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Thom Yorke - Atoms For Peace: Amok CD (album) cover


Thom Yorke


Crossover Prog

3.39 | 41 ratings

From, the ultimate progressive rock music website

2 stars After releasing the brilliant and criminally underrated The Eraser in 2006, which largely consisted of music put together on his laptop, Yorke put together a band to tour this album. Longtime Radiohead producer and collaborator Nigel Godrich and Red Hot Chili Peppers bassist Flea were among those recruited. They managed to play for something like a year without a name; finally, Yorke christened them "Atoms for Peace," named after one of the tracks on The Eraser CD. While I wasn't able to catch any of their shows live, the stuff that I've managed to hear (via Youtube and other less reputable sources) are just amazing. As much as I love The Eraser, the live performances are arguably even better. Truly, at some point Yorke needs to release an official CD and DVD of their amazing performances.

What we get in the interim is this. Released under the moniker "Atoms for Peace" (no one is fooled, this is a Yorke album through and through, with, as usual, Godrich's considerable imput), Amok's recording history is rather interesting, and can be thought of as experimental: At some point a year or two a go, the "band" went into the studio and simply jammed for a few days. Yorke took the tapes home, and with his computer basically went to town on the recordings. So far, so good. Sounds like a great way to make an album. Miles Davis and his producer Teo Macero did something similar, and they came up with "Bitches Brew."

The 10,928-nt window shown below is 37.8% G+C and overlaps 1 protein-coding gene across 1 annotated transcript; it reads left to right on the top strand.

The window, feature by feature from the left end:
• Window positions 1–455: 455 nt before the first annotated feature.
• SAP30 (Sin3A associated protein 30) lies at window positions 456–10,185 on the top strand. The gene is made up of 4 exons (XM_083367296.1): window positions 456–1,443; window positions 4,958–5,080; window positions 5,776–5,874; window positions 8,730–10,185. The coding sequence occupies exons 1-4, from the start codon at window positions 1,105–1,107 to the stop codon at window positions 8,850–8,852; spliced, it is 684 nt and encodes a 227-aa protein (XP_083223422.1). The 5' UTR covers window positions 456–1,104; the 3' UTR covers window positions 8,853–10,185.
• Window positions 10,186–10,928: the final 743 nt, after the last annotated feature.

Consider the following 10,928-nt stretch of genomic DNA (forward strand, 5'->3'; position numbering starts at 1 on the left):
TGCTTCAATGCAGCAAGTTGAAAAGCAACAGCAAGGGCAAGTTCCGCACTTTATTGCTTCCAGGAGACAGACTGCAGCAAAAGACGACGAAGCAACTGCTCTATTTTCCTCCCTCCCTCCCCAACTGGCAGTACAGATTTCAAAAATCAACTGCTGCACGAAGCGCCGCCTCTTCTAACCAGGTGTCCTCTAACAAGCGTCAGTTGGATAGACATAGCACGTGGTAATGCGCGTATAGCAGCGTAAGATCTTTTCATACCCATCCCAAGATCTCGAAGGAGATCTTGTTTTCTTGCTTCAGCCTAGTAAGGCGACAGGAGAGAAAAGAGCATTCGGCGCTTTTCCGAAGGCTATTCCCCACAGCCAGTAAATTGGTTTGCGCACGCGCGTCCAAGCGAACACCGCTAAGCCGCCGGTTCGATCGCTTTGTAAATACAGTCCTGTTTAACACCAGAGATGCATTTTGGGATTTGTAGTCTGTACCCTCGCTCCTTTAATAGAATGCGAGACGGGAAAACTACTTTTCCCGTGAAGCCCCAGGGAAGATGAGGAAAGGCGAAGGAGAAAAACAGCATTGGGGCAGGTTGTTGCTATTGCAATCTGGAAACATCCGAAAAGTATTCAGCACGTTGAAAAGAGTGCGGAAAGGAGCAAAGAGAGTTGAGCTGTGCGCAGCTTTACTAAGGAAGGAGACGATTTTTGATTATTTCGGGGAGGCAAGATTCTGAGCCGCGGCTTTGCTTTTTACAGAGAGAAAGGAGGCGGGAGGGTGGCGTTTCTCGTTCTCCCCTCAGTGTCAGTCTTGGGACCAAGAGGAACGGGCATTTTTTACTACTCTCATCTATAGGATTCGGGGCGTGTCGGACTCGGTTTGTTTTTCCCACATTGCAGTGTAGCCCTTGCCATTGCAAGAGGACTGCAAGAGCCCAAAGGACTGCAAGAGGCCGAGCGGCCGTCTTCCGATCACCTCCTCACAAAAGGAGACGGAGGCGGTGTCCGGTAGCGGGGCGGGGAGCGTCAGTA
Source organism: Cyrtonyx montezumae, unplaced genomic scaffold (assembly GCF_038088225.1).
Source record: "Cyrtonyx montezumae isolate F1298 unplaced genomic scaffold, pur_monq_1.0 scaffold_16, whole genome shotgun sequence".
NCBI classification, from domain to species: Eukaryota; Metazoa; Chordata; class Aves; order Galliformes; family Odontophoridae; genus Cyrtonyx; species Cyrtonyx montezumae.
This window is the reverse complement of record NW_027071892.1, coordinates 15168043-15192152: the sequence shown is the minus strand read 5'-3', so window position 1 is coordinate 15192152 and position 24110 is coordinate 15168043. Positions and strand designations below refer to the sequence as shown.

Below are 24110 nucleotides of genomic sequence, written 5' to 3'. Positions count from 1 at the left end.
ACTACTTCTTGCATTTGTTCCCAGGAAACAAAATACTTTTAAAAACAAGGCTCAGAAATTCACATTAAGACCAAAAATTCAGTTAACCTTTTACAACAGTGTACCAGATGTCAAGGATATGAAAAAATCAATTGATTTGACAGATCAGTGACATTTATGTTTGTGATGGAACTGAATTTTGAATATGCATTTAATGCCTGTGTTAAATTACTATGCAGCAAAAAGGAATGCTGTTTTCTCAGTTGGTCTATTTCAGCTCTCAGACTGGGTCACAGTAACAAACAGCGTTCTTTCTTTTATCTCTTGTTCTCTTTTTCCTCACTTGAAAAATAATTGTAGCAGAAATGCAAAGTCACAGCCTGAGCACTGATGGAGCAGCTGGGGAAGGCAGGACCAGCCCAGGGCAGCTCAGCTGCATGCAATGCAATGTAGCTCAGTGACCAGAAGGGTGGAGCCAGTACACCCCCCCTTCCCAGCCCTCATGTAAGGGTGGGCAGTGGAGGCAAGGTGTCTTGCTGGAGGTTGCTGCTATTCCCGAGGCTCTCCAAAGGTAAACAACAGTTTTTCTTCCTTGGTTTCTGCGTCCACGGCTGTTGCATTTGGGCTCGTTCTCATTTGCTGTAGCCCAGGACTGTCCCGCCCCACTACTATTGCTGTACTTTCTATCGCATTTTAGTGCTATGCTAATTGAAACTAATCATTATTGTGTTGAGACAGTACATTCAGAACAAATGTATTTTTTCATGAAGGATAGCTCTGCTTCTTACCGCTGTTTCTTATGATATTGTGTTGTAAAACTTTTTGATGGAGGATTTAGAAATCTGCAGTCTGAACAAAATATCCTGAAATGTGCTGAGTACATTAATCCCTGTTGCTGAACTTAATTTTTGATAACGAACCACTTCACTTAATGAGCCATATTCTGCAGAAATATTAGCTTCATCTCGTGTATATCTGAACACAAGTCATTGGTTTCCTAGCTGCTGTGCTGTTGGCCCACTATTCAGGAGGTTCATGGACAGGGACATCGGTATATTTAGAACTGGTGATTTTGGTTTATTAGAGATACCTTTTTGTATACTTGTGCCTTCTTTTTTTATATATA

Unfortunately, unlike The Eraser, Amok simply doesn't have the tunes. I've been listening for a week now, and still there's nothing for me to grab on to, no melody I can hum, nothing I can sing along with, no lyrics that jump out, no melodies burning their way in. Sure it has its moments, - for example, the beginning of "Ingenue" and the end of "Reverse Running" are rather gorgeous-sounding - but overall the album isn't compelling, the songs don't seem to go anywhere, and lack the kind of urgency Yorke usually brings. I don't want to give the wrong impression: the album is amazing sonically. Often here though I get the feeling Yorke's voice is more a hindrance to the sound, and some of these tracks would sound better as instrumentals. (Perhaps I need to accept the album for what it is, rather than what it isn't, and when I stop resisting, I'll come to terms with it and appreciate it.)

After the rather disappointing King of Limbs from 2011, I had high hopes for this album. But that album is looking pretty good now, when set alongside this. Who knows, after time I might revise my opinion and look upon it more favorably. For now, however, it's highly underwhelming, and one of my biggest disappointments in recent memory from any band I can think of. I'll keep trying, because I'm convinced of Thom's genius, I *want* to love this album, and I know he has a lot of great work left in him.

jude111 | 2/5 |


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